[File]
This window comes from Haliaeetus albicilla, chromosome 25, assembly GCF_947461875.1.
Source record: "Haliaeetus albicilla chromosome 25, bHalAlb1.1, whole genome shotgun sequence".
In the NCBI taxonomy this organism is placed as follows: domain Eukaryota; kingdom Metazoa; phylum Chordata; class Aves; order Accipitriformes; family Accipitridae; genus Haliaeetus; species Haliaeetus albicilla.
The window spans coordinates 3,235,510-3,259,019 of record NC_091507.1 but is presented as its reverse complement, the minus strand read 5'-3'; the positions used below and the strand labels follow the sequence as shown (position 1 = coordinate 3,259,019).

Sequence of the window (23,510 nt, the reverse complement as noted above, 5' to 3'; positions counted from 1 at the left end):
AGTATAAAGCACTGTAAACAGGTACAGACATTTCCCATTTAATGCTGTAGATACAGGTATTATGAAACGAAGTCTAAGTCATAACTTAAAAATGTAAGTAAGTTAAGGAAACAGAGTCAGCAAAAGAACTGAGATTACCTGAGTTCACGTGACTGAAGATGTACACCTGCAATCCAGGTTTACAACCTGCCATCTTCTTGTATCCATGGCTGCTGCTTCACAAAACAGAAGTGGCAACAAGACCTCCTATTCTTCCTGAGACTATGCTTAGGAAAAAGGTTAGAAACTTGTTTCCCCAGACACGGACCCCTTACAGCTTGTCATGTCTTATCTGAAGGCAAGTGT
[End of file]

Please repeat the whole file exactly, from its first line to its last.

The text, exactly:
This window comes from Haliaeetus albicilla, chromosome 25, assembly GCF_947461875.1.
Source record: "Haliaeetus albicilla chromosome 25, bHalAlb1.1, whole genome shotgun sequence".
In the NCBI taxonomy this organism is placed as follows: domain Eukaryota; kingdom Metazoa; phylum Chordata; class Aves; order Accipitriformes; family Accipitridae; genus Haliaeetus; species Haliaeetus albicilla.
The window spans coordinates 3,235,510-3,259,019 of record NC_091507.1 but is presented as its reverse complement, the minus strand read 5'-3'; the positions used below and the strand labels follow the sequence as shown (position 1 = coordinate 3,259,019).

Sequence of the window (23,510 nt, the reverse complement as noted above, 5' to 3'; positions counted from 1 at the left end):
AGTATAAAGCACTGTAAACAGGTACAGACATTTCCCATTTAATGCTGTAGATACAGGTATTATGAAACGAAGTCTAAGTCATAACTTAAAAATGTAAGTAAGTTAAGGAAACAGAGTCAGCAAAAGAACTGAGATTACCTGAGTTCACGTGACTGAAGATGTACACCTGCAATCCAGGTTTACAACCTGCCATCTTCTTGTATCCATGGCTGCTGCTTCACAAAACAGAAGTGGCAACAAGACCTCCTATTCTTCCTGAGACTATGCTTAGGAAAAAGGTTAGAAACTTGTTTCCCCAGACACGGACCCCTTACAGCTTGTCATGTCTTATCTGAAGGCAAGTGT